Friday, April 24, 2015
YOLO COUNTY NEWS
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Davis Bike Club junior team is looking to cycling’s future

Members of the Davis Bike Club's juniors team ride at a recent workout. Wayne Tilcock/Enterprise photo

By
From page B1 | April 23, 2013 |

The healing begins here, now.

After its summer of discontent, the world of professional cycling needs to put a fresh, fair-play face on a sport that 100 years ago was America’s national pastime.

Just when road racing started to take hold again — names like Armstrong, Hincapie and Leipheimer brought the U.S. international stature — a far-reaching doping scandal took pro cycling back to square one.

However, if the bright, young riders — like those emerging through the Davis Bike Club Junior Team — have anything to do with it, cycling in America could be back on track sooner than most think.

“It’s really unfortunate that (Lance Armstrong) felt he had to dope,”  12-year-old Kennedy Hill told The Enterprise just before a recent workout. “It’s sad when you have role models and you find out they’re actually doping. It really sucks.”

Hill — whose whole family rides — is doing her best to control the damage. She’s letting her “clean” rides speak for themselves; renewing interest and confidence in this up-and-coming generation of cyclists.

A 2012 four-discipline California champion — taking time trial, criterium, road race and track titles — Hill is one of 19 riders who make up the largest contingent of junior competitors in DBC history.

At the helm of the ever-expanding youth program is development director and coach Kristen Hill.

Married to Ken Hill (one of the original DBC Junior Team’s riders more than 30 years ago), the Hills’ offspring Kennedy and Samuel understand first-hand what kind of repair the sport needs.

Last winter, at a team retreat, Santa Rosa’s Levi Leipheimer talked and rode with DBC kids while counseling them on healthy riding and fessing up to past indiscretions.

“I’ve met him a lot,” Kennedy Hill said of the three-time Tour of California champion (and former Armstrong teammate). “He’s a really nice person and I thought it was nice of him that he apologized to us.

“He’s overcome a lot to get where he is.”

Kennedy thought it was especially big of Leipheimer to “come clean” and not dodge the accusations — “to start over with kids like us.”

Kristin Hill says the local junior team has a three-pronged mission:

* Give aspiring junior cyclists “access to local and national-level racing.”

* Contribute to making these riders “well-rounded, community-minded” individuals.

* Develop lifelong healthy lifestyles.

On average, DBC juniors compete in 22-25 races annually, according to coach Hill. Workouts are two or three times a week and those rides typically average 20 miles.

David Leon, 13, has been riding for about a year. A neighbor lent him a bike for a family ride and he was hooked.

He and best friend Sam Hill used to be involved in other sports, but each has since focused only on cycling. The demands of the road work and frequent races don’t allowed for that kind of cross-training.

“I had Achilles tendon problems,” Leon explained. “I played baseball, football, soccer, basketball. They were all too painful. Cycling is all I do.”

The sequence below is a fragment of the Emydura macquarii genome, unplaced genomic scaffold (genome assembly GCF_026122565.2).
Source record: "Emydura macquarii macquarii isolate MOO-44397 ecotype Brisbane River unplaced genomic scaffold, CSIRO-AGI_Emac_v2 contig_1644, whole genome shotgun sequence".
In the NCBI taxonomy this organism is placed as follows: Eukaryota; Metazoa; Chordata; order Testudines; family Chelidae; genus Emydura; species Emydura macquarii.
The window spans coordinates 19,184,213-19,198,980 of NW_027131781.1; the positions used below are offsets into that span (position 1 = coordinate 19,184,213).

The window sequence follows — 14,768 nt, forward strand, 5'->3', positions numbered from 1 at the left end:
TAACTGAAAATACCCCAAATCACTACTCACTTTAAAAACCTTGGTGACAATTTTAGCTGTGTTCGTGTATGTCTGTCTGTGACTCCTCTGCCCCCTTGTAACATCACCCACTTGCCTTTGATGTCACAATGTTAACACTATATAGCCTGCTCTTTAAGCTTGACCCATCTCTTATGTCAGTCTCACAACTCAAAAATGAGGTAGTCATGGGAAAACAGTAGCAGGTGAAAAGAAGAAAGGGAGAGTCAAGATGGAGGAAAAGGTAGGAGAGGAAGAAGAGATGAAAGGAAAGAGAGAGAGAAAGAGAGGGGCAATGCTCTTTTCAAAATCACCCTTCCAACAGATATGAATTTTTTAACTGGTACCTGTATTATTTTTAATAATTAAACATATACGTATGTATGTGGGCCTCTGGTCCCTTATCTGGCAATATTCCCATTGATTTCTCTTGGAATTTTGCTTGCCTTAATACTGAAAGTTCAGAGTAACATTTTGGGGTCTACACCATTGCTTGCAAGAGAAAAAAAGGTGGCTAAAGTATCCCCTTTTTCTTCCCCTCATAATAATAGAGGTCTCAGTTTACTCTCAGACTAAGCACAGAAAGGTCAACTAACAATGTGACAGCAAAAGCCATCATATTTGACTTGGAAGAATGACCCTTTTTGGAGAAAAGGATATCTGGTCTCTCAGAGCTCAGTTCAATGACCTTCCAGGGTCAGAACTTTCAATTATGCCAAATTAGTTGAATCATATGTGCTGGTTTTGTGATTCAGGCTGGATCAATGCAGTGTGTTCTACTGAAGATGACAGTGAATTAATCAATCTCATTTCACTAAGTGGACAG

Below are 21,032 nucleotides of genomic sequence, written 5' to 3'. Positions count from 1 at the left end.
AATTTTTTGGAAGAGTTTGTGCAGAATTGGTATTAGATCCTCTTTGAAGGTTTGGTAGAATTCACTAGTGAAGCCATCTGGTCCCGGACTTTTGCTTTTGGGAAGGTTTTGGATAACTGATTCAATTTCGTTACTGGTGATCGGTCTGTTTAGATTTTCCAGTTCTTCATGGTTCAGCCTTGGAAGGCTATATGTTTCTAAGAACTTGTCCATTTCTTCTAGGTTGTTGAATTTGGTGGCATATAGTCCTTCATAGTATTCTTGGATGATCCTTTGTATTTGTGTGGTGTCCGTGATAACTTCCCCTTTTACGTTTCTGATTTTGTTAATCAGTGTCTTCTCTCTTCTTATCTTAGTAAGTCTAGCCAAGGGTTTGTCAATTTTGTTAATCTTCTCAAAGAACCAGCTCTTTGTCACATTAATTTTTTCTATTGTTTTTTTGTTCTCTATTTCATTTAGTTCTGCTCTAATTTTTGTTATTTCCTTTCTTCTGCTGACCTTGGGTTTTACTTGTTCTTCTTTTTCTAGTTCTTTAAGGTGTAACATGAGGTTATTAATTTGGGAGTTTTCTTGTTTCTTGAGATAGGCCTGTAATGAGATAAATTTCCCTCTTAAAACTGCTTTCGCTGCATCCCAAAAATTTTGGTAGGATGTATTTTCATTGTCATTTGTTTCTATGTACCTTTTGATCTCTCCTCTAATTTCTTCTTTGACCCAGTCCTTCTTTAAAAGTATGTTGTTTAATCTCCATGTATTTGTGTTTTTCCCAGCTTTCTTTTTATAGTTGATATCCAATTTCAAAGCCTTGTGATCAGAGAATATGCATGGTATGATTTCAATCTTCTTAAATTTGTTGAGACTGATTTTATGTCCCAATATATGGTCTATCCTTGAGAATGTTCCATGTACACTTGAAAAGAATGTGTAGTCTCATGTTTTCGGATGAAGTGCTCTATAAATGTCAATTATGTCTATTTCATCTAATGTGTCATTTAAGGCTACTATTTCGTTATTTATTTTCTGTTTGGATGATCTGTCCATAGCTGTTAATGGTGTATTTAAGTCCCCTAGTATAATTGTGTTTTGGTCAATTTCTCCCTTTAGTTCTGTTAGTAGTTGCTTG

Adds Kristin Hill: “If kids are going to do cycling and another sport, it doesn’t work. If kids are going to be serious as competitors, they have to train. They miss one training ride, they miss a lot.

“They miss two training rides, I can tell. That’s how fast these kids are getting better.”

Davis club member Kyle Fiori, a 13-year-old from Folsom, is the 2012 cyclo-cross age-division champion, while Taylor Kuphaldt (Yuba City) and Chris Stastny (Vacaville) are two recent DBC juniors who have gone pro.

Hill says others are waiting to break through.

So why cycling?

“It’s a social activity. It’s a way to get or stay healthy,” Sam Hill explains. “Now it’s a part of my life … I get to meet new people all the time.”

West Sacramento’s Jack Hargrove began riding after his father lost 120 pounds by taking up the sport.

“I got my mom’s old road bike, found the Davis team and started riding a little,” the 12-year-old Ridgeway Island Elementary School student says. “I found I really like it.”

Hargrove, who won several races over the past couple of seasons, said he was moved by what Leipheimer told him …

“We saw all the things that Levi gave away. He basically told us not to dope … he was going downhill (imagewise). But at the same time, I have a new-found respect for him just being there. He wasn’t like he thought it was unfair he got (a six-month suspension).  He owned up to it.”

Coach Hill echoed Hargrove’s assessment, adding “It was great of him to take the time. It was the highlight of the kids’ weekend. They made posters and cards, took pictures and rode with him.

“(Levi) talked about doping and how it affected his life. He is a good guy. (What happened) is disappointing, but I feel like he’s trying to repair (his image and that of the sport).”

And what about Kristin as a coach?

“She’s a real good coach who works us hard, makes us all better,” Hargrove said.

Notes: Key sponsors for the DBC junior squad include Cedaron Medical, Brooks Painting, Bell Helmets, Ken’s Bike & Ski, Wheelworks, Wiscombe Funeral Home, Pactimo, Ink Monkey (where Hill works), Stockton Optometry and Davis Bike Club. … In addition to Fiori, Hargrove, Leon, Sam and Kennedy Hill, current team members include Sullivan Hargrove, Teo Tezcan, Nathan Fiori, Magnus Bush, Anil Su Tuli, Hawk Kring, Will Kanz, Aley Abdel-Ghaffar, Sam Ruhe, Julian Bumpus, Zachariah McClendon, Matthew Dailey, Curtis Trueblood and Ross Kelly. … Learn more about the DBC junior team at www.dbcraceteam.org/team-programs/juniors-program.

— Reach Bruce Gallaudet at [email protected] or 530-747-8047.

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